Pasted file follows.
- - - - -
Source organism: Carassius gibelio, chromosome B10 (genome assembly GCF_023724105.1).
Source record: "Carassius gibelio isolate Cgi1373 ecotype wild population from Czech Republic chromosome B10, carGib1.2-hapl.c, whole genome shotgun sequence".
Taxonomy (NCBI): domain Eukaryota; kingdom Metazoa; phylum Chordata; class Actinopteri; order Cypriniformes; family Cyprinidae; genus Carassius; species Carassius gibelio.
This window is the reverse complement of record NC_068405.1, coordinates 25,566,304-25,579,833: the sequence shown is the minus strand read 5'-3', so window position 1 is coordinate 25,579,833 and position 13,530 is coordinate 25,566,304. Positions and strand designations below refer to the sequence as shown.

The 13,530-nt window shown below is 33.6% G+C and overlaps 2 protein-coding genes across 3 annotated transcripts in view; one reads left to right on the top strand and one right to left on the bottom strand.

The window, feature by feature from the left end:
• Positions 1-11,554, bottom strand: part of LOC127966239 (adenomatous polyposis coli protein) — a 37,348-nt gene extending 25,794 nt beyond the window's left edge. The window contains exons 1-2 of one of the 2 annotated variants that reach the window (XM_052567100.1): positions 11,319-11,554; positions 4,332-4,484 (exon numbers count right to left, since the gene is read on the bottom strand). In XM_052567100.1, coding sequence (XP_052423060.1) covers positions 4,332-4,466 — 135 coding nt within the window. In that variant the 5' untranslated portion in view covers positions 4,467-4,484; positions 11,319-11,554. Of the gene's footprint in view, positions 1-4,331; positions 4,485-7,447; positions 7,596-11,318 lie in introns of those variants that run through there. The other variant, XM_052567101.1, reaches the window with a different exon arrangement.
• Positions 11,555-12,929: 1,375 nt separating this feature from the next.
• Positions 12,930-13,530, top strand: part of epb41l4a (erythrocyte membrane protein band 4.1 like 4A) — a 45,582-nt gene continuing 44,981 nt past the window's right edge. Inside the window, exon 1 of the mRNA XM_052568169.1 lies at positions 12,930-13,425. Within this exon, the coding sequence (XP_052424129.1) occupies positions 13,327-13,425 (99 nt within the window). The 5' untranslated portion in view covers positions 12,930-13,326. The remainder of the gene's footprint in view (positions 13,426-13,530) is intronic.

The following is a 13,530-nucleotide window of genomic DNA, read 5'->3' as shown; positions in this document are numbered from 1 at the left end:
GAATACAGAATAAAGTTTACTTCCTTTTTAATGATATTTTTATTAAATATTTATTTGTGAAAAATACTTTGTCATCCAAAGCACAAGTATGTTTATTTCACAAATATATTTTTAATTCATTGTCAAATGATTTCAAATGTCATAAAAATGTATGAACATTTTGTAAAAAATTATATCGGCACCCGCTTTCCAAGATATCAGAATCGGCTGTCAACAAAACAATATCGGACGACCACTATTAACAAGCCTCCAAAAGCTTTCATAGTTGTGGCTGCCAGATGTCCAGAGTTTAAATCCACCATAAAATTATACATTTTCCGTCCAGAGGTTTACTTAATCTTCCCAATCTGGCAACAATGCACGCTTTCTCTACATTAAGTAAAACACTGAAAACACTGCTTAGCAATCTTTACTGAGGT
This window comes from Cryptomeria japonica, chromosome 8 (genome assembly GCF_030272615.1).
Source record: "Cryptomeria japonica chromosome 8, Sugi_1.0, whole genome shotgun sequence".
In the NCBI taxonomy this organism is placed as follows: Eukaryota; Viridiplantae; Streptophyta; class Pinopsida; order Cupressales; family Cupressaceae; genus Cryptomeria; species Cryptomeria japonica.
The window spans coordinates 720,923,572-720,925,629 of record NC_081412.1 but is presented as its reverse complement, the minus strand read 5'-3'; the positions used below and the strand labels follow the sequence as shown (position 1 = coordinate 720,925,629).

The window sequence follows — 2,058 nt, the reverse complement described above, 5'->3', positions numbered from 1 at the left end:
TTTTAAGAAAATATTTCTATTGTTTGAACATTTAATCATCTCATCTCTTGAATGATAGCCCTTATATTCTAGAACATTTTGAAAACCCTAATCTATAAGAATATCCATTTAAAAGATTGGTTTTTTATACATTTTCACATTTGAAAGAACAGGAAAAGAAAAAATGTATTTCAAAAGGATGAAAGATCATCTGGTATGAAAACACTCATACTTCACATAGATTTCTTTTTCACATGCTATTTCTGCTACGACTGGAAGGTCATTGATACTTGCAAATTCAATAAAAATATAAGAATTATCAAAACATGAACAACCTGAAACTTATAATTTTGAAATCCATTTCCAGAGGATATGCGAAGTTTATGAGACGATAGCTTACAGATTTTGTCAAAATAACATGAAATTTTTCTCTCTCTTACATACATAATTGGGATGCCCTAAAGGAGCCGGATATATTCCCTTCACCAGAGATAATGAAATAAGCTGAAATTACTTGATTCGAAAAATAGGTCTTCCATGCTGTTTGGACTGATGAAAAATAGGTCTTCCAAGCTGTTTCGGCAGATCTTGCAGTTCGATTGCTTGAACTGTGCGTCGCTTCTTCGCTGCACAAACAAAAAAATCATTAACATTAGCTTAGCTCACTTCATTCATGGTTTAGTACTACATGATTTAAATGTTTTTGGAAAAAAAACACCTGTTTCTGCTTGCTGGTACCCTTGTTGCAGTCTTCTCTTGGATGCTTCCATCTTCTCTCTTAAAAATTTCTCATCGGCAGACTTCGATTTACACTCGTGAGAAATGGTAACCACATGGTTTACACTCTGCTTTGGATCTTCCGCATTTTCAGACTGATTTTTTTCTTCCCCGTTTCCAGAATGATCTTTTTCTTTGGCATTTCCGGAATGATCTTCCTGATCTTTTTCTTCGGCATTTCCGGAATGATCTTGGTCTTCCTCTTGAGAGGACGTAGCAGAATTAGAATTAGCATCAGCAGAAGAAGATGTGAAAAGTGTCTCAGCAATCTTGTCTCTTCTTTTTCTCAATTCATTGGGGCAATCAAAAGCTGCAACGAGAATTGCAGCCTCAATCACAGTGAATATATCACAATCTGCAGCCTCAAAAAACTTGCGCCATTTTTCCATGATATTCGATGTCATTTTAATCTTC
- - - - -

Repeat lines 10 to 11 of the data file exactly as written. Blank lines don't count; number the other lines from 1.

The following is a 13,530-nucleotide window of genomic DNA, read 5'->3' as shown; positions in this document are numbered from 1 at the left end:
GAATACAGAATAAAGTTTACTTCCTTTTTAATGATATTTTTATTAAATATTTATTTGTGAAAAATACTTTGTCATCCAAAGCACAAGTATGTTTATTTCACAAATATATTTTTAATTCATTGTCAAATGATTTCAAATGTCATAAAAATGTATGAACATTTTGTAAAAAATTATATCGGCACCCGCTTTCCAAGATATCAGAATCGGCTGTCAACAAAACAATATCGGACGACCACTATTAACAAGCCTCCAAAAGCTTTCATAGTTGTGGCTGCCAGATGTCCAGAGTTTAAATCCACCATAAAATTATACATTTTCCGTCCAGAGGTTTACTTAATCTTCCCAATCTGGCAACAATGCACGCTTTCTCTACATTAAGTAAAACACTGAAAACACTGCTTAGCAATCTTTACTGAGGT